You would certainly not like it if your identity is taken by someone else even by mistake. Spinel would feel the same way if it was a living being. Spinel is a gemstone that has been around for centuries and also has a great demand as a precious stone but under other identities. Gemologists have noted that spinel has been used in many historic and prized ornamental items but wrongly attributed as a ruby or sapphire.
Color: The Primary Reason behind Incorrect Identification for Spinel
Hundreds of years ago, when people were not able to identify gems on the basis of their physical and chemical properties, color was the only feature that would help people in differentiating various gemstones. Among gem traders, all sparkling red stones were rubies and all deep and pure blue gemstones were sapphires.
It is important to mention that spinel is a gemstone that exists in both colors. For that matter, red and blue specimens of spinel were treated and used as rubies and sapphires, respectively. Both of these infamous gemstones actually belong to corundum family, an aluminum oxide mineral found in nearly every type of rock formation.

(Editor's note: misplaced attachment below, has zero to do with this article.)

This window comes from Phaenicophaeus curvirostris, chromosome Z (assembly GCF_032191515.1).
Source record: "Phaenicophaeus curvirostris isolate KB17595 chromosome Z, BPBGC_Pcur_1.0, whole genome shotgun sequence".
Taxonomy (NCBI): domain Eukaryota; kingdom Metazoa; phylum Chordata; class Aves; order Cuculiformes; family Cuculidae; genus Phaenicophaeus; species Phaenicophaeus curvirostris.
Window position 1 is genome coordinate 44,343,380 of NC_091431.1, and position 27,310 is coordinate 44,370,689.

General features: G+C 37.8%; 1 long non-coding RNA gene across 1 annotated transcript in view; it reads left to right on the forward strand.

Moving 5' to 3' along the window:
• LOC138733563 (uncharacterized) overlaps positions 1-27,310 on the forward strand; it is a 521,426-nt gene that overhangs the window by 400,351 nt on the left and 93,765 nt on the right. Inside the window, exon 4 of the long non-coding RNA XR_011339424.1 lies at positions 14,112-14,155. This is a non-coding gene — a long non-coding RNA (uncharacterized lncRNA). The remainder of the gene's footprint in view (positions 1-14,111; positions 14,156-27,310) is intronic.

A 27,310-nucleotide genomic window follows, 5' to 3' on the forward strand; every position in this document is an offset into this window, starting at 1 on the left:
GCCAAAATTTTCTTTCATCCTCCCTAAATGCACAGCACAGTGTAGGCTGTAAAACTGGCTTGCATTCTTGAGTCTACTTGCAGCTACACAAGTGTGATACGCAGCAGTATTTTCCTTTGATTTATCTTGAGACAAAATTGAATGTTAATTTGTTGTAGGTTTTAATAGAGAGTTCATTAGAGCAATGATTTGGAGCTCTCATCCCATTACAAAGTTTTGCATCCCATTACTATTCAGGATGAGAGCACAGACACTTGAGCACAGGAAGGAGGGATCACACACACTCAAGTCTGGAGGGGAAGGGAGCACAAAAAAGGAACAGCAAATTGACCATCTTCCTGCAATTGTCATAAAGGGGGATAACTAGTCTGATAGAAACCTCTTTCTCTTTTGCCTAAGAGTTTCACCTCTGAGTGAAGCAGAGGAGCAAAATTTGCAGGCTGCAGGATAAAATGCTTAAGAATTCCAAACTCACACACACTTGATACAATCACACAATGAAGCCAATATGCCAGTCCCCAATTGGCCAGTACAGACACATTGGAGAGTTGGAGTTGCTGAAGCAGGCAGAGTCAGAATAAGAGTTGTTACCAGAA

Geological Sites of Spinel Deposits
Like corundum, spinel is an oxide mineral, formed through the same process. However, this gemstone is found in slightly different geological sites as compared to corundum. Geologists have identified three common sites from where spinel is usually excavated or obtained.
- Spinels are found in alluvial deposits, which look like pebbles. They actually end up down the stream from the water coming out of spring sources and other water reservoirs. These spinels actually break away from rock formations because of the pressure of water torrent exerted on the large stones. Many of the spinel specimens used as a ruby were actually found in alluvial deposits.
- Some of the spinel deposits are also found in igneous rocks in the form of randomly-shaped grains.
- Spinels are also formed as crystals in dolomite and limestone deposits after they have undergone contact metamorphism.
Difference between Spinel and Corundum
With technological progressions leading to better tools and techniques in the field of geology and gemology, it has now been firmly verified that spinel is fairly different from ruby and sapphire. Let’s have a look at the characteristics through which one can tell spinel apart from corundum minerals.
Spinel and corundum both are aluminum oxides. However, the former also contains magnesium. The presence of an entire metal element in every molecule of the mineral changes many of its properties.
The microscopic crystal lattice of both minerals is different. The addition of magnesium converts spinel’s crystal plane into an isometric form. On the other hand, sapphire and ruby remain hexagonal at their molecular crystallization.
Gemologists have also found out that spinel and corundum gemstones are dissimilar to each other by their geometrical shapes. When faceted and treated, corundum specimens usually come out in the shape of a prism or hexagon, whereas spinel specimens transform into dodecahedrons or octahedrons.